I might buy a yellow ochre again… Daniel Smith or Sennelier.
It may have its place as I continue to work with it.
QoR Quinacridone Gold Deep, Quinacridone, PO48, Quinacridone Gold Burnt Orange, Quinacridone, PO48, M.Graham Nickel Quinacridone Gold, Quinacridone + Nickel, PO48 / PY150, Yellow Iron Oxide, Recycled Iron Oxide, PBr6, QoR Yellow Ochre, Natural Hydrated Iron Oxide, PY43, Primatek Minnesota Pipestone, Terre Ecolano, PBr7 PR101, Sennelier Burnt Sienna 211 PAN, PBr7, Sennelier Venetian Red 623, Iron Oxide, PR101, Sennelier Venetian Red 623 PAN, Iron Oxide, PR101, Transparent Red Oxide, Burnt Sienna, PR101, Pompeii Red, PBr7, Buff Titanium, PW6:1, Monte Amiata Natural Sienna, PBr7, Sennelier Raw Umber 205 PAN, PBr7, Blick Sepia, Yarka Sepia, and Yarka Burnt Umber.
In a next post I will talk about the Mayan Colors…
What they are, what I like and dislike about them.
Pentalic Field Journal, Platinum Carbon pen, and Greenleaf & Blueberry,
Sennelier, Holbein, QoR, M.Graham and Daniel Smith watercolors.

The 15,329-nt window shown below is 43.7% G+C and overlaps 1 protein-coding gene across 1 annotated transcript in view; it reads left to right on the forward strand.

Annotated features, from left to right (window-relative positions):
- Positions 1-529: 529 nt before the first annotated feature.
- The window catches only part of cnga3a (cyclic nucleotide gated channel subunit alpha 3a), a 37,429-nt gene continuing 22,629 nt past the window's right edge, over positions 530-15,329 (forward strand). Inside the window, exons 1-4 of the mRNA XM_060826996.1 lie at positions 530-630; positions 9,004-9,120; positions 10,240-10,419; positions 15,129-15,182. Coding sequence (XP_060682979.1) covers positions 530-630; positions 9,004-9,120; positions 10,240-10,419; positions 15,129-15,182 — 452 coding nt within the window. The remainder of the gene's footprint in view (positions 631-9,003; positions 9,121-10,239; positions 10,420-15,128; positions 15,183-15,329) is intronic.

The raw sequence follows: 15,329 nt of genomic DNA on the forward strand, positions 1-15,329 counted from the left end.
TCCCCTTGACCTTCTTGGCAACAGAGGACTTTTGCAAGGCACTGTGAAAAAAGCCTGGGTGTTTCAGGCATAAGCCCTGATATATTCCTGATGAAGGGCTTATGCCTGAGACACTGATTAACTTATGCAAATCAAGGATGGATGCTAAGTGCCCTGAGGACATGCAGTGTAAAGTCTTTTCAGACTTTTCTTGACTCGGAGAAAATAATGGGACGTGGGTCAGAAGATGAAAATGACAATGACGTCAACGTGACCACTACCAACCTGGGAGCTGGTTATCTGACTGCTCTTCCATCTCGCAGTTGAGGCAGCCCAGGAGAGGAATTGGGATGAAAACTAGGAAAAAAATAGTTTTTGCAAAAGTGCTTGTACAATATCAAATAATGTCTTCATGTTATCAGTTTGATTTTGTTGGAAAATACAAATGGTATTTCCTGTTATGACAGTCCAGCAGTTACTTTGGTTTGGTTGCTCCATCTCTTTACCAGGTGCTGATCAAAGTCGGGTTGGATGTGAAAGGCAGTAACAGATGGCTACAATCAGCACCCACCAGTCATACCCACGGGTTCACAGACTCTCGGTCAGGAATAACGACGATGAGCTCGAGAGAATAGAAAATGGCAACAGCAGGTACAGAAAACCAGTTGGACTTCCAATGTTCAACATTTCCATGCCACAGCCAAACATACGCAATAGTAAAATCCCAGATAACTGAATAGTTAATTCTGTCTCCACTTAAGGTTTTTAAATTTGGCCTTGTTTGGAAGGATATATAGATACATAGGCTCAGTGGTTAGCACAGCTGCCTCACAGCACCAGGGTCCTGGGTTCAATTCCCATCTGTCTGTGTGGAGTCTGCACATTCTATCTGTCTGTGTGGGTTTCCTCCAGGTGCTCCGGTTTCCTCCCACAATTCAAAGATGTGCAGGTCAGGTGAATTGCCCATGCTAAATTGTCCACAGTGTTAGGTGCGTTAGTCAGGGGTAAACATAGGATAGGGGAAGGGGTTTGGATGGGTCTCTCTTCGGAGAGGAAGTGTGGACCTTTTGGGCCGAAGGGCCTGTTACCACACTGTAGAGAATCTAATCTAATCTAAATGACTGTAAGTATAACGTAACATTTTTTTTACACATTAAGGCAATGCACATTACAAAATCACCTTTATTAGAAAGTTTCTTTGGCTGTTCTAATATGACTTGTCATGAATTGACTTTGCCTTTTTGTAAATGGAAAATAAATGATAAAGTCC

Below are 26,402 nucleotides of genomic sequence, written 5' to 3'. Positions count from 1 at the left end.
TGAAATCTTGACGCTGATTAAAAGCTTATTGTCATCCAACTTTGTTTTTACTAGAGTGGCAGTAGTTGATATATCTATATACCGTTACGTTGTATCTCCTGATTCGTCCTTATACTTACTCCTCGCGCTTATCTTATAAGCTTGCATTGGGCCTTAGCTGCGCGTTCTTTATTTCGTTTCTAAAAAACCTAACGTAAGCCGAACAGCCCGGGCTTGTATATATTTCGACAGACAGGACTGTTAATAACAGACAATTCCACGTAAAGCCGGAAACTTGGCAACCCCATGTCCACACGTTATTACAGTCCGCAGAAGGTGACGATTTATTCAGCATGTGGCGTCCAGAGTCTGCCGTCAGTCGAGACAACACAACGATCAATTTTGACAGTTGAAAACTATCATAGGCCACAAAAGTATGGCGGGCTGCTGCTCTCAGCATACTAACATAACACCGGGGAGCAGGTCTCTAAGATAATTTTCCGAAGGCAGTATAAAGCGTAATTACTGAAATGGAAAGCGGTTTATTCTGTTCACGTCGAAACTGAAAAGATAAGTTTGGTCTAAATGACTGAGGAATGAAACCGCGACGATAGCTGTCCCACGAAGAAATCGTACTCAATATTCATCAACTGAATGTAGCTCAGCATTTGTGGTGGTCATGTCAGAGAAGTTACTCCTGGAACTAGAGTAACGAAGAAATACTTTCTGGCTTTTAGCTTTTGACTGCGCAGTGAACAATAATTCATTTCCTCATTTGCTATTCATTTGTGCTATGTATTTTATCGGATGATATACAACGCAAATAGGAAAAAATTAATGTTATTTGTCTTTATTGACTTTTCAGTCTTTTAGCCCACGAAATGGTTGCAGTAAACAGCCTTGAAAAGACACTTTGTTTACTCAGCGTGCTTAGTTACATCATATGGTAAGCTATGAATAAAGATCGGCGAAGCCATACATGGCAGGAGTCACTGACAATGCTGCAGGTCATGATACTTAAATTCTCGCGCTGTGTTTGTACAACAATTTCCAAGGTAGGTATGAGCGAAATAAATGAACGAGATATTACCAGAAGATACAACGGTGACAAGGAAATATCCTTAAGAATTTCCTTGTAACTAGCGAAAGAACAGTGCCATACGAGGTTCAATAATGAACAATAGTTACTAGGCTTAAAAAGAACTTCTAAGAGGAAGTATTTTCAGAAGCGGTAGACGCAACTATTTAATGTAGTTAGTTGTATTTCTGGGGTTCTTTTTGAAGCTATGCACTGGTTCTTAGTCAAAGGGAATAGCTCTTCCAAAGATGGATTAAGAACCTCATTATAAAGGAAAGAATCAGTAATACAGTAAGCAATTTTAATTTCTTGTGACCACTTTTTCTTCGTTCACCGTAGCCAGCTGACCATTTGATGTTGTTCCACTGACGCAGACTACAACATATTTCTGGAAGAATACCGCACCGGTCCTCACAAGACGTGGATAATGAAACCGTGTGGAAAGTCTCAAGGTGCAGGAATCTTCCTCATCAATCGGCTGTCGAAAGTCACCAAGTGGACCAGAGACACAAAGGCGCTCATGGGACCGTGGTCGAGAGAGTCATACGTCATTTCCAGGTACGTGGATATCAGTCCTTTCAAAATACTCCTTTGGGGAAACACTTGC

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I like the way you explain the things you like and don’t like. Some objective, some subjective, but it all makes sense.
Dan that is great feedback! Thank you. Today I felt all rambly…
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Ooh, lovely warm colours. And so much research! I’m afraid I just grab what I like and use it, but perhaps my bulging paint drawer can do with a systematic sort out. I really need to decide why I like what I like and don’t use the other stuff. You’ve inspired me 🙂
I started out buying so many $$$ colors, and frustrated that even some at Daniel Smith seemed to be the same. I don’t know who it was that turned me onto Handprint, and the whole pigment thang, but I laid out my colors one day by pigment — Wha-Lah! Duplicates by different names (even among DS.) I am on a limited budget so I finally said, “I want to buy NEW hues or know when I am buying different brands of the same hue (like with Quins, I don’t mind) so I have $$ to spend on what I want!” It seems money gets me to research thangs. I’ve also passed a fe paints on to kids in need. You’d love my sort boxes — old soap boxes, all pretty!